Jyväskylä, 30thJuly, 2011. The MINI WRC Team cannot pretend to be satisfied that neither of its MINI John Cooper Works WRCs made it to the end of Neste Oil Rally Finland, but this doesn’t mean it has been an unsuccessful outing. The first retirement was of car number 52 for Kris Meeke (GB) and Paul Nagle (IR) after 19 of the 22 stages, while Dani Sordo (ES) and Carlos del Barrio (ES) only missed out on the very last stage. Both retirements were precautionary after a lot of sand and dirt was sucked into the cars’ cooling system, which could have caused damage to the engines.
The problems started on stage 17, Leustu 2, when Meeke suffered from a puncture and then overheating. At that stage he had been lying ninth, but the loss of over a minute and a half to the leaders dropped him to 14th. It was soon obvious how rough the stages were proving on the second run through, and on the next stage, Surkee 2, Sordo, then seventh, also had problems with the sand blocking the air intake and lost 45 seconds to the leaders. The team’s engineers knew they would learn nothing more from cars limping through stages, although Sordo was able to go quicker than Meeke. After Urria 2 the team decided to retire Meeke’s car, and then after Isojärvi 2 Sordo was told to drive back to Jyväskylä and not attempt the Power Stage to avoid engine damage.
David Richards, Team Principal:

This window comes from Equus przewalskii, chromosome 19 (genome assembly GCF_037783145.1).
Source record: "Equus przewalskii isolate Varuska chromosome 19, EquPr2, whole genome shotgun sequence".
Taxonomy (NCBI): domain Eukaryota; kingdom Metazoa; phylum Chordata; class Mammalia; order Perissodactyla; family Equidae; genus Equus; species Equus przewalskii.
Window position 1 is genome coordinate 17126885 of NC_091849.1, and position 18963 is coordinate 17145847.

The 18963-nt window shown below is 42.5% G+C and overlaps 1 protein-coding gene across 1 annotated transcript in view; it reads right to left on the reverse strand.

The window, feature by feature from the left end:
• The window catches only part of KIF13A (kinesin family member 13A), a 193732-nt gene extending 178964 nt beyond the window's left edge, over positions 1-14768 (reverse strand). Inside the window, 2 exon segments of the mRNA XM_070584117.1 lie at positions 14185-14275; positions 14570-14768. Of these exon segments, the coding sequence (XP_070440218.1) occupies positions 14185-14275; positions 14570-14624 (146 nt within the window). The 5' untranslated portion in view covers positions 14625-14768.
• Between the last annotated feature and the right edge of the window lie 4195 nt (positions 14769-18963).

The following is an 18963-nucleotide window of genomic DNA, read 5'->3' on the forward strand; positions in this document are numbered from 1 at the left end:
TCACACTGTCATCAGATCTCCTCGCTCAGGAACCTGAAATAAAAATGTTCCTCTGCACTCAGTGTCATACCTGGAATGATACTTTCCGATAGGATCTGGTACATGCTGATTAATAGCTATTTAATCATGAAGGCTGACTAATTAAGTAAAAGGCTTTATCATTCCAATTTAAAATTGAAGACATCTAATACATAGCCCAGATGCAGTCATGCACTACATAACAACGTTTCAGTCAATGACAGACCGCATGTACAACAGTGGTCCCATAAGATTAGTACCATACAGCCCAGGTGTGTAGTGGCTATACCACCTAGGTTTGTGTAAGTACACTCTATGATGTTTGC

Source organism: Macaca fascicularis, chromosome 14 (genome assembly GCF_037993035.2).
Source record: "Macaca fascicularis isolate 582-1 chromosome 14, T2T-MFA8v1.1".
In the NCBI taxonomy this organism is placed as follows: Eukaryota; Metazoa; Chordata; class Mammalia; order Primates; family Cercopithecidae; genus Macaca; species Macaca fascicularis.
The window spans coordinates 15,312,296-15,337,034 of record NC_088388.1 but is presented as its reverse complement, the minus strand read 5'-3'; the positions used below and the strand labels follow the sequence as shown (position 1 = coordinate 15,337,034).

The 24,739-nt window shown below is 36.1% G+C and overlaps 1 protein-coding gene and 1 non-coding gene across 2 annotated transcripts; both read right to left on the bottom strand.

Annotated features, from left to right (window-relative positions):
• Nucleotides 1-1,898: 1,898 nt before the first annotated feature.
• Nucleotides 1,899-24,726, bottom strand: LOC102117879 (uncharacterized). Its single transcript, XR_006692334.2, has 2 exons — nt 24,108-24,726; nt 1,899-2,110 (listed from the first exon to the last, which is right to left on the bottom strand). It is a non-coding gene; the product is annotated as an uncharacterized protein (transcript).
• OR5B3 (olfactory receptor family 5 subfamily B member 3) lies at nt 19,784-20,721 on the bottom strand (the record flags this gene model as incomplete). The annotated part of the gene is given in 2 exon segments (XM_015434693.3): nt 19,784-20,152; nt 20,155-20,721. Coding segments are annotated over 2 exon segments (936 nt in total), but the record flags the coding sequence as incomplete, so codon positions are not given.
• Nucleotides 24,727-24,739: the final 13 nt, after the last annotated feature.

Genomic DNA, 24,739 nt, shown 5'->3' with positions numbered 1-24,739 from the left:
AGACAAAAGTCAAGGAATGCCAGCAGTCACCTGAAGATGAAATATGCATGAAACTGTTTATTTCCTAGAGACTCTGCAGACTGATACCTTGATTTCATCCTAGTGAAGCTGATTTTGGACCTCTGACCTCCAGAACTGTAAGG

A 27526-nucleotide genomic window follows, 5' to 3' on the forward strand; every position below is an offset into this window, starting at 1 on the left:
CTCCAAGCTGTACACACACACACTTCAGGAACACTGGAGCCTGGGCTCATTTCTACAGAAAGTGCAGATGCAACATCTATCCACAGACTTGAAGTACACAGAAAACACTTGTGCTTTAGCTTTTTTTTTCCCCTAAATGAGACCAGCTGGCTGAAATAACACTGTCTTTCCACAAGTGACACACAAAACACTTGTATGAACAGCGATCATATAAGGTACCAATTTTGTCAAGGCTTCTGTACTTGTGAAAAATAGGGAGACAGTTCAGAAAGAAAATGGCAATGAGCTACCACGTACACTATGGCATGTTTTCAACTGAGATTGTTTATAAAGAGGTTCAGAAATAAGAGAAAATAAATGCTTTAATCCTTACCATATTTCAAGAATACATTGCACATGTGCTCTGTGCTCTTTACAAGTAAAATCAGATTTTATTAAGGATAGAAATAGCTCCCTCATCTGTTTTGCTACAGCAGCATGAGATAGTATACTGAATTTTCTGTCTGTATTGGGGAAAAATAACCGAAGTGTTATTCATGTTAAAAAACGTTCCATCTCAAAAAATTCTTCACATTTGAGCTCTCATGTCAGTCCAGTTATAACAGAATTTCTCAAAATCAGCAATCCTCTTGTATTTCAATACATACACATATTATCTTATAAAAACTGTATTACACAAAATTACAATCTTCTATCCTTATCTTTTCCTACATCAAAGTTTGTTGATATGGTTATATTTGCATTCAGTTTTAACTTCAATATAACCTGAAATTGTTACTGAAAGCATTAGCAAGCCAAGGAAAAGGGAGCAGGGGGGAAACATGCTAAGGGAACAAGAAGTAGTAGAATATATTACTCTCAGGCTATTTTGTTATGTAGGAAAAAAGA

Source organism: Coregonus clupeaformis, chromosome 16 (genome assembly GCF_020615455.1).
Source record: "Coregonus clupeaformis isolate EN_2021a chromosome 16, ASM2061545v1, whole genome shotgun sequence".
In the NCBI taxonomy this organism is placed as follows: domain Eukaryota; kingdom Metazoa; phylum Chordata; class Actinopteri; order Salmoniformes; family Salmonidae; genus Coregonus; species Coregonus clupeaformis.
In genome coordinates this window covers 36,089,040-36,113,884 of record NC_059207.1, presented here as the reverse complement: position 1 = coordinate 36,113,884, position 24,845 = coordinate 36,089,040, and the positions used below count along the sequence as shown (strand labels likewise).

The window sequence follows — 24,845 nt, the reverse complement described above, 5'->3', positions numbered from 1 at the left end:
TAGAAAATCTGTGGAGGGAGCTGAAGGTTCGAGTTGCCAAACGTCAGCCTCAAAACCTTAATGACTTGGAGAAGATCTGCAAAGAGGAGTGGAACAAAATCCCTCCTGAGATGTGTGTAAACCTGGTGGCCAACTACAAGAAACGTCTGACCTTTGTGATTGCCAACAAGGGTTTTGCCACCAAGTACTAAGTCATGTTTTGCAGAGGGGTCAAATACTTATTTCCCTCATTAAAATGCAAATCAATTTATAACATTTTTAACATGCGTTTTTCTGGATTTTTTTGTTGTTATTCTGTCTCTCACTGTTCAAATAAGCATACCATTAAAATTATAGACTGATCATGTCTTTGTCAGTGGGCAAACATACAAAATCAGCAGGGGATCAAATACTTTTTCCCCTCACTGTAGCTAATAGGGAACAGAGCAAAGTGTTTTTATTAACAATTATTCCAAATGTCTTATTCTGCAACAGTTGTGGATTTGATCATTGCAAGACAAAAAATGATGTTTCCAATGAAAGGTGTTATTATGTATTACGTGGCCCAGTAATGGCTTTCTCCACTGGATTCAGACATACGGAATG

“There is obviously a great sense of disappointment throughout the team that the rally should end for both Dani and Kris within sight of the finish. However, we have to take heart from the performance of the cars throughout the event, with their pure speed and the fact we were close to the pace right from the word go. We now go to a very different surface, with the asphalt rally of Germany which will present further challenges and another step in the learning curve for our new team.”
Dave Wilcock, Technical Director:
“The first loop of stages today was very good, and these were stages Dani was familiar with. Here he showed us that the pace of the car on certain splits was very, very good. This was encouraging for us, so in general we were very happy with his performance. Kris was surprised by the speed of the others this morning, but, as we have always said, for him it was just about getting experience and getting through the stages. On the second loop it all started to go wrong for us. The stages had cut up far worse than expected and, even though we had raised the car for the second pass, we ran into some problems with collecting sand into the cooling and air intake systems, which eventually made us call an end to our rally and retire the cars rather than suffer any damage. This was mainly because we didn’t want to damage the engine with dirt getting into or through overheating.”
“I am a little disappointed as it would have been really nice to finish here in Finland, but motorsport is like that. We have had some small problems, but this helps for us to understand our car and improve for the future. I am quite happy today as the stages in the morning today were very good and we were close to the top times. I enjoyed today as they were really nice stages. I would have liked to do the power stage, but it was best not to risk damaging the engine. ”